Surveying Wider Areas of Global
Oceans and Smaller Localized Areas of Ocean

  • About 70% of the earth’s surface is covered with water. It is becoming increasingly important for Japan, an island nation surrounded by oceans, to monitor the conditions out at sea, in the interests of safeguarding its fishing industry, physical distribution routes, and isolated islands as well as monitoring environmental problems. Earth observation satellites are useful tools that enable extensive, detailed and regular surveying of wide areas of ocean.
  • Tsutomu Yamanokuchi,
    Tsutomu Yamanokuchi, Ocean Team Leader

Northern Sea Route: Monitoring Sea Ice to Contribute to Safe and Cost-efficient Navigation for Shipping

In recent years, the sea ice in the Arctic Ocean has been declining, with its area reaching the smallest in observed history in September 2012. The shrinking of sea ice is a concern because of its implications for climate change. On the other hand, it is opening up the possibility of putting Northern Sea Routes into practical use. Compared to traditional shipping routes further south, the Northern Sea Route cuts time and fuel costs. There is also possibility that the route can be used to transport resources from Siberia, a treasure trove of natural resources. As such, many people across the globe are looking to the Arctic Ocean with great expectations.

However, to navigate in the Arctic Ocean the sea ice must be constantly monitored. This is where earth observing satellites come into play. Using satellite data allows sea ice to be finely ascertained over an extensive area. Using this satellite information in combination with meteorological data, initiatives are underway to predict the short, mid and long term state of sea ice across the entire shipping route.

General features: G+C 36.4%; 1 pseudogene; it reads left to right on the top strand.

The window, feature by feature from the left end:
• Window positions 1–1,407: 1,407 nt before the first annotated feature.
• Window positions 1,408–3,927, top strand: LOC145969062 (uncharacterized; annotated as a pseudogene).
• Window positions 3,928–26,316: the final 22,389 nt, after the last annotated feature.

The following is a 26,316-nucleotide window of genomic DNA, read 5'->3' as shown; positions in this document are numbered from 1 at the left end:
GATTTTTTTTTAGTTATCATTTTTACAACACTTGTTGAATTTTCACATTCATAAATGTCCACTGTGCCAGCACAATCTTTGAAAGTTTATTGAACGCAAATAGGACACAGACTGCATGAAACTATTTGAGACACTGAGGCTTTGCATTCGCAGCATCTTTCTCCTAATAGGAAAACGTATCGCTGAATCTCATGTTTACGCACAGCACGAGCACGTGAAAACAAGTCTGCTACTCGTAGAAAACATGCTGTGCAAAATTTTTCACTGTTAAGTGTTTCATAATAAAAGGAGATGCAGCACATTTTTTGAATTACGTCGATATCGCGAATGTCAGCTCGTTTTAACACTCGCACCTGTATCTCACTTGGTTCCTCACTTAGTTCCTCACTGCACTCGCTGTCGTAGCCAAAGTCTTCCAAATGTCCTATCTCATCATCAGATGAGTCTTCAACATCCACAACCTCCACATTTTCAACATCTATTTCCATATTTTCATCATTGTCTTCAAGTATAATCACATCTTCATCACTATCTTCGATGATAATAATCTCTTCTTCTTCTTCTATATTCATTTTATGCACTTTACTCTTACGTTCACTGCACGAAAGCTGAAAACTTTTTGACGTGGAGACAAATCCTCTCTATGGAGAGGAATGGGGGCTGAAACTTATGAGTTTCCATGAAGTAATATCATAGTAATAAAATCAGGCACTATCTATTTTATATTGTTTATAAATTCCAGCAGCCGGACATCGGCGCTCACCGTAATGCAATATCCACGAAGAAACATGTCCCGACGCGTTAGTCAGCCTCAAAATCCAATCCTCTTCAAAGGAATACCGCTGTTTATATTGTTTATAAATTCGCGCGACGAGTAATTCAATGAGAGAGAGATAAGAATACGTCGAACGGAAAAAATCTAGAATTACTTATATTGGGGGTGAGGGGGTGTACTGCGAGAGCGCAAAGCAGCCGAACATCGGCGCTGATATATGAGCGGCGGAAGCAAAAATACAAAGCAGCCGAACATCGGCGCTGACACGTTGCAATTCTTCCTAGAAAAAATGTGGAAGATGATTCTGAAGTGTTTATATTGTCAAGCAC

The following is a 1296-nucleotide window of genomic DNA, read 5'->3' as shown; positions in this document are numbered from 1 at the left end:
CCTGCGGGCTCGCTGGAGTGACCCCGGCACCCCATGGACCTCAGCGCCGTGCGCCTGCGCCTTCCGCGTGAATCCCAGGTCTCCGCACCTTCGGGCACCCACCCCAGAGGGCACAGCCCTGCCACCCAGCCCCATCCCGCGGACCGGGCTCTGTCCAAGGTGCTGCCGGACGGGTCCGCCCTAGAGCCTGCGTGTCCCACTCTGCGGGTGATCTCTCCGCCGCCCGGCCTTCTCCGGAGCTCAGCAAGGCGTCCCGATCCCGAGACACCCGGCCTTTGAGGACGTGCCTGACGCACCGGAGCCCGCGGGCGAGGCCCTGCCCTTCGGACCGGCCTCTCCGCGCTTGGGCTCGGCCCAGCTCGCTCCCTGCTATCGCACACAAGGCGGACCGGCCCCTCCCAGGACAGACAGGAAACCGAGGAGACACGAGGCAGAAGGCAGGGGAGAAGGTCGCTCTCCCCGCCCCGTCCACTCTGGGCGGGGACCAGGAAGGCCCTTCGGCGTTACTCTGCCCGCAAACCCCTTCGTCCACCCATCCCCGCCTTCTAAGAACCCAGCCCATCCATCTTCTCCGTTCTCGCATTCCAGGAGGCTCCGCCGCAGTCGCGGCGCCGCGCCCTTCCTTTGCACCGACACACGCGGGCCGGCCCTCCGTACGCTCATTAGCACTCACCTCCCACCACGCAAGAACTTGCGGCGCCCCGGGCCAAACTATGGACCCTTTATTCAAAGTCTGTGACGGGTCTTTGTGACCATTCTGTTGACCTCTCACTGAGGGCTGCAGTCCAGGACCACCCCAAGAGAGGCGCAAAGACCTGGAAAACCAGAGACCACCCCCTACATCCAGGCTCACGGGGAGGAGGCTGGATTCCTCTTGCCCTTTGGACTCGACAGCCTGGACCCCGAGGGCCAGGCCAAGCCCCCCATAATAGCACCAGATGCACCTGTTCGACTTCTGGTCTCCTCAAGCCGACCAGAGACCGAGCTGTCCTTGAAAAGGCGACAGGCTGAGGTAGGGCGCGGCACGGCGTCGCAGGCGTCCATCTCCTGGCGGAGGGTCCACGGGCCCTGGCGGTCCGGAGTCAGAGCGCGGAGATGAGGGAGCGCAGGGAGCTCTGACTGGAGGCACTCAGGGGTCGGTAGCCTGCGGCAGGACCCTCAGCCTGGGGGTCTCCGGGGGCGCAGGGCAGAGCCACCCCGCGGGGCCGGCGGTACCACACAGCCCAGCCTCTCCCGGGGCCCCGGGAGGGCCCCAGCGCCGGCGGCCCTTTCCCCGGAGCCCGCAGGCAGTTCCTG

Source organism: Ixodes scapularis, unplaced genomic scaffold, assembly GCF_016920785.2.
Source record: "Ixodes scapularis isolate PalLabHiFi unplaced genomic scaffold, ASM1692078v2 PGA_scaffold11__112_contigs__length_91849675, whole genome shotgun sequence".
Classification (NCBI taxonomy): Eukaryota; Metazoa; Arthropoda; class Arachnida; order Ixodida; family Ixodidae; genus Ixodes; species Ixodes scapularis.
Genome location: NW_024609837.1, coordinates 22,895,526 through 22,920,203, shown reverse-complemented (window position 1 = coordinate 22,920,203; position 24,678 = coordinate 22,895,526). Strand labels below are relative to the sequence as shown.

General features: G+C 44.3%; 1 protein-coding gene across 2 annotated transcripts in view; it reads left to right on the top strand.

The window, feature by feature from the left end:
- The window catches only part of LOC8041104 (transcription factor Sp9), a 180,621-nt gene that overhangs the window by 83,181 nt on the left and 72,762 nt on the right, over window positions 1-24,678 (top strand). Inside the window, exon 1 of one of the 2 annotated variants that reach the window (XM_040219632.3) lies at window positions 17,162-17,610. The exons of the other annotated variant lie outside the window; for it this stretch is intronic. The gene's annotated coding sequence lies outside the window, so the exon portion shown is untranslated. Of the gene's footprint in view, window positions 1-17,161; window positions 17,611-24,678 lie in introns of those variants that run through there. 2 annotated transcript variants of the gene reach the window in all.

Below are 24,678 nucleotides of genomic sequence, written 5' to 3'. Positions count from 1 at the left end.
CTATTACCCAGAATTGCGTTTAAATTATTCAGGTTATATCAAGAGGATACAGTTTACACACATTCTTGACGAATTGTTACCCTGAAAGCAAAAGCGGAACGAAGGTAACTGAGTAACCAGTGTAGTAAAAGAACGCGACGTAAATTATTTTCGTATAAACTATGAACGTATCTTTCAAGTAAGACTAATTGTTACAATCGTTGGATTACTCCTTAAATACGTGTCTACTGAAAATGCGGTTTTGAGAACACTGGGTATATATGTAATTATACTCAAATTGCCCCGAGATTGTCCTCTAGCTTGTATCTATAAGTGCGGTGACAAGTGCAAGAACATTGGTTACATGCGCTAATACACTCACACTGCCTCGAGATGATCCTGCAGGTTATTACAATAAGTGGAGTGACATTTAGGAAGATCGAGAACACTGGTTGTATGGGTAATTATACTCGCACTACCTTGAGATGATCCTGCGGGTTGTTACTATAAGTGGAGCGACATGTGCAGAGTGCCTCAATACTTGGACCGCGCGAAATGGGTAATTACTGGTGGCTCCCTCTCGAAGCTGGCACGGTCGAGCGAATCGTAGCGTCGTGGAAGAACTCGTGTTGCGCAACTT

There are two types of ice, with one type melting in a year, and the other type remaining for over a year, known as “multiyear ice.” Earth observing satellites are able to differentiate between the different types, and can plan shipping schedules in response to ever-changing conditions. There is also a possibility that these satellites can be used to monitor the environment, such as environmental pollution caused by oil leaking from ships.

The Northern Sea Route: The southern shipping route (indicated in red in the diagram) that passes through the Panama Canal is the shipping route normally used to connect Japan with Europe. If the Arctic Ocean shipping route (indicated in blue) that passes to the north of the Eurasian continent could be used, it would cut travel time to around two-thirds of its current total, significantly saving time and fuel. It would also avoid passing near Somalia, reducing the risk of being attacked by pirates. This has resulted in a rising tendency all around the world to take advantage of this shipping route in the summer when there is little ice.